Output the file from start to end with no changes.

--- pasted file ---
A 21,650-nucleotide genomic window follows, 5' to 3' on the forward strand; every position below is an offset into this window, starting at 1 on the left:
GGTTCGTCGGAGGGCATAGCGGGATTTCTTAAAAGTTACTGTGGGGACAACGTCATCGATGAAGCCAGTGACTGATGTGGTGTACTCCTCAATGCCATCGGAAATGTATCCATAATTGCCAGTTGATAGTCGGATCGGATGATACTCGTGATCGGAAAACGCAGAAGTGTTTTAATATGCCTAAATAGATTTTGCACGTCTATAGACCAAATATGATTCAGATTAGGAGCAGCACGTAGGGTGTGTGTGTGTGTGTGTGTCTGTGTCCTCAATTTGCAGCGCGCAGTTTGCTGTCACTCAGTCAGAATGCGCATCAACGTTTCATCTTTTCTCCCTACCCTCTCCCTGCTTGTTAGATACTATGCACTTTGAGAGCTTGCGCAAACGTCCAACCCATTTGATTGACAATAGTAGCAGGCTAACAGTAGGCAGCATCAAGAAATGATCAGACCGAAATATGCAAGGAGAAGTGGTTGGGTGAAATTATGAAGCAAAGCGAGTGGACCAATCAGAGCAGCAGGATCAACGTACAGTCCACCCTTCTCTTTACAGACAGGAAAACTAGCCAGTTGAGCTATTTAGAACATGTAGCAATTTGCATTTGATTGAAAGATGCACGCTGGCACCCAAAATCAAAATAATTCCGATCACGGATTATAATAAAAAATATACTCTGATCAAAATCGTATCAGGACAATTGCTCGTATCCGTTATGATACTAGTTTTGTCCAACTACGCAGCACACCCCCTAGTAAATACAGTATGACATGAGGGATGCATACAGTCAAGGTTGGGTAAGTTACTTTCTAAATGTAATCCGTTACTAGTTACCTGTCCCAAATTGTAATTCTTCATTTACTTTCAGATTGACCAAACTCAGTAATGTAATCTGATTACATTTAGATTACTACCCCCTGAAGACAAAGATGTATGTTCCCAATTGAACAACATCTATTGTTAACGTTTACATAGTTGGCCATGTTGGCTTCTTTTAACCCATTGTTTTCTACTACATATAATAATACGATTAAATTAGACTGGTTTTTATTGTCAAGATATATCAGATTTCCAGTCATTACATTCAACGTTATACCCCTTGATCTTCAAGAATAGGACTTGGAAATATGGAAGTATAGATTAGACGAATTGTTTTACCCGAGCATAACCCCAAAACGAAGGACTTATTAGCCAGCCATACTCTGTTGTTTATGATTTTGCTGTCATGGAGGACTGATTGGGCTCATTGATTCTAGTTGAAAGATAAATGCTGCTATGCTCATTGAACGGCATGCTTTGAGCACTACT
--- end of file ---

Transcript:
A 21,650-nucleotide genomic window follows, 5' to 3' on the forward strand; every position below is an offset into this window, starting at 1 on the left:
GGTTCGTCGGAGGGCATAGCGGGATTTCTTAAAAGTTACTGTGGGGACAACGTCATCGATGAAGCCAGTGACTGATGTGGTGTACTCCTCAATGCCATCGGAAATGTATCCATAATTGCCAGTTGATAGTCGGATCGGATGATACTCGTGATCGGAAAACGCAGAAGTGTTTTAATATGCCTAAATAGATTTTGCACGTCTATAGACCAAATATGATTCAGATTAGGAGCAGCACGTAGGGTGTGTGTGTGTGTGTGTGTCTGTGTCCTCAATTTGCAGCGCGCAGTTTGCTGTCACTCAGTCAGAATGCGCATCAACGTTTCATCTTTTCTCCCTACCCTCTCCCTGCTTGTTAGATACTATGCACTTTGAGAGCTTGCGCAAACGTCCAACCCATTTGATTGACAATAGTAGCAGGCTAACAGTAGGCAGCATCAAGAAATGATCAGACCGAAATATGCAAGGAGAAGTGGTTGGGTGAAATTATGAAGCAAAGCGAGTGGACCAATCAGAGCAGCAGGATCAACGTACAGTCCACCCTTCTCTTTACAGACAGGAAAACTAGCCAGTTGAGCTATTTAGAACATGTAGCAATTTGCATTTGATTGAAAGATGCACGCTGGCACCCAAAATCAAAATAATTCCGATCACGGATTATAATAAAAAATATACTCTGATCAAAATCGTATCAGGACAATTGCTCGTATCCGTTATGATACTAGTTTTGTCCAACTACGCAGCACACCCCCTAGTAAATACAGTATGACATGAGGGATGCATACAGTCAAGGTTGGGTAAGTTACTTTCTAAATGTAATCCGTTACTAGTTACCTGTCCCAAATTGTAATTCTTCATTTACTTTCAGATTGACCAAACTCAGTAATGTAATCTGATTACATTTAGATTACTACCCCCTGAAGACAAAGATGTATGTTCCCAATTGAACAACATCTATTGTTAACGTTTACATAGTTGGCCATGTTGGCTTCTTTTAACCCATTGTTTTCTACTACATATAATAATACGATTAAATTAGACTGGTTTTTATTGTCAAGATATATCAGATTTCCAGTCATTACATTCAACGTTATACCCCTTGATCTTCAAGAATAGGACTTGGAAATATGGAAGTATAGATTAGACGAATTGTTTTACCCGAGCATAACCCCAAAACGAAGGACTTATTAGCCAGCCATACTCTGTTGTTTATGATTTTGCTGTCATGGAGGACTGATTGGGCTCATTGATTCTAGTTGAAAGATAAATGCTGCTATGCTCATTGAACGGCATGCTTTGAGCACTACT